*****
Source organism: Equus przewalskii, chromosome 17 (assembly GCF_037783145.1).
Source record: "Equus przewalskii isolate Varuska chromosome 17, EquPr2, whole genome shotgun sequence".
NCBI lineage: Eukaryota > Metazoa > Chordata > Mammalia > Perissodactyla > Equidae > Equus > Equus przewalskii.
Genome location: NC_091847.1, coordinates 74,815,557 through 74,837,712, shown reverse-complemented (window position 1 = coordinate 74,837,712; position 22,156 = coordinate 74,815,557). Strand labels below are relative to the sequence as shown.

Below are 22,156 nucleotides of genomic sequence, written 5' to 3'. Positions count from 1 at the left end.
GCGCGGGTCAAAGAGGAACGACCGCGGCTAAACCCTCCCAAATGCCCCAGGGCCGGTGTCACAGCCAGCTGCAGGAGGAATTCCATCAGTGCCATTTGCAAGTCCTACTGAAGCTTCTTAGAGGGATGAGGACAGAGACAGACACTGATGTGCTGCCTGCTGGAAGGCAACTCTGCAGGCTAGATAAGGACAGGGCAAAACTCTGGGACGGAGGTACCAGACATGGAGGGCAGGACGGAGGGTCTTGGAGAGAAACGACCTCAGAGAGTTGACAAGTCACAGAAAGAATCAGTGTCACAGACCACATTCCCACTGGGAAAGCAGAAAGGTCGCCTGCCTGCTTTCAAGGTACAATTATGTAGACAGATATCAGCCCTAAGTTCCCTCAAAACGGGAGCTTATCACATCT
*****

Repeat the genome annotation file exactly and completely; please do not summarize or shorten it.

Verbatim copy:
Source organism: Equus przewalskii, chromosome 17 (assembly GCF_037783145.1).
Source record: "Equus przewalskii isolate Varuska chromosome 17, EquPr2, whole genome shotgun sequence".
NCBI lineage: Eukaryota > Metazoa > Chordata > Mammalia > Perissodactyla > Equidae > Equus > Equus przewalskii.
Genome location: NC_091847.1, coordinates 74,815,557 through 74,837,712, shown reverse-complemented (window position 1 = coordinate 74,837,712; position 22,156 = coordinate 74,815,557). Strand labels below are relative to the sequence as shown.

Below are 22,156 nucleotides of genomic sequence, written 5' to 3'. Positions count from 1 at the left end.
GCGCGGGTCAAAGAGGAACGACCGCGGCTAAACCCTCCCAAATGCCCCAGGGCCGGTGTCACAGCCAGCTGCAGGAGGAATTCCATCAGTGCCATTTGCAAGTCCTACTGAAGCTTCTTAGAGGGATGAGGACAGAGACAGACACTGATGTGCTGCCTGCTGGAAGGCAACTCTGCAGGCTAGATAAGGACAGGGCAAAACTCTGGGACGGAGGTACCAGACATGGAGGGCAGGACGGAGGGTCTTGGAGAGAAACGACCTCAGAGAGTTGACAAGTCACAGAAAGAATCAGTGTCACAGACCACATTCCCACTGGGAAAGCAGAAAGGTCGCCTGCCTGCTTTCAAGGTACAATTATGTAGACAGATATCAGCCCTAAGTTCCCTCAAAACGGGAGCTTATCACATCT